For the past few weeks, I have been sharing out pieces of a resource around video game design as my sixth grade students have created science-based video games. I often brought along my video camera for the ride, interviewing my fellow teachers and some of my students, and capturing some of the events as they unfolded with the project. I thought I might produce a video. But the more I thought about it, the more it made sense to keep much of the segments separate, and a website resource really seemed to be the way to go.
I’ve created this website called Video Game Design as a way to document our learning adventure around game design, science and writing in hopes that you might also consider the possibilities of video games in your classroom. It was quite an interesting project, which continues to unfold even now (some of my students will be revising their games for the National STEM Video Game Challenge). I’ve tried to show how the project touches on a lot of curricular areas, and connects with the Common Core initiative. And I have attempted to show how engaged my students were in their creation of a video game project.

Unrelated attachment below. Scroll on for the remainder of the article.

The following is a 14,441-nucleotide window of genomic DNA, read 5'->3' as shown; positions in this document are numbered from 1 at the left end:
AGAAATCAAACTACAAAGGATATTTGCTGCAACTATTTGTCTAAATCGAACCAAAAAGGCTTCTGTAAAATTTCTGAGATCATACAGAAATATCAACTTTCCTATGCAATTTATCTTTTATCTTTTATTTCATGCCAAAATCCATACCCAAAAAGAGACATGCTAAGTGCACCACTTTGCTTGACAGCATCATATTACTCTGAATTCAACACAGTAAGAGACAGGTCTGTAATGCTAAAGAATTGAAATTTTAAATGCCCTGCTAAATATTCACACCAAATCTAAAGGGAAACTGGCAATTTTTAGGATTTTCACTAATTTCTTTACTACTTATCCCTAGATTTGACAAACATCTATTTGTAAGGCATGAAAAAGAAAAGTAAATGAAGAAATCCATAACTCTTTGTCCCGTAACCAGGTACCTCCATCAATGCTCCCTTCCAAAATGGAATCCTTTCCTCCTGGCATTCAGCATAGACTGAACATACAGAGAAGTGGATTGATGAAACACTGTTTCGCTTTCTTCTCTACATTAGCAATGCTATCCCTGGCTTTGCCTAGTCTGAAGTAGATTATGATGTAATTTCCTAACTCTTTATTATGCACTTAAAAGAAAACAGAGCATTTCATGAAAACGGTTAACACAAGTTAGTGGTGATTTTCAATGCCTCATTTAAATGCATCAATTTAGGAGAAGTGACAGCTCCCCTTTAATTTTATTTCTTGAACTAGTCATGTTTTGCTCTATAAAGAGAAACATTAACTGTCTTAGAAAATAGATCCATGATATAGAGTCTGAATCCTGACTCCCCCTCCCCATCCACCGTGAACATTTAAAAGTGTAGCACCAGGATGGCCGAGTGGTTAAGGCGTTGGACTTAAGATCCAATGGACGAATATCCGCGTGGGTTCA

Most of all, I want to emphasize that my young gamers moved from the “players” of other people’s games to the “creators” of their own projects, with a real audience (we used Gamestar Mechanic, which I highly recommend for this kind of project) and a real purpose. While there are areas I see in reflection that could have been done better, there is no doubt in my mind that this project transformed learning practice for a few weeks. It’s been a bit difficult to get back to the regular curriculum, to be honest.
I hope the site is useful for you. Feel free to pass it around and if you see things that need to be addressed or have some general comments, I would love for you to give some feedback here.
Peace (in the sharing),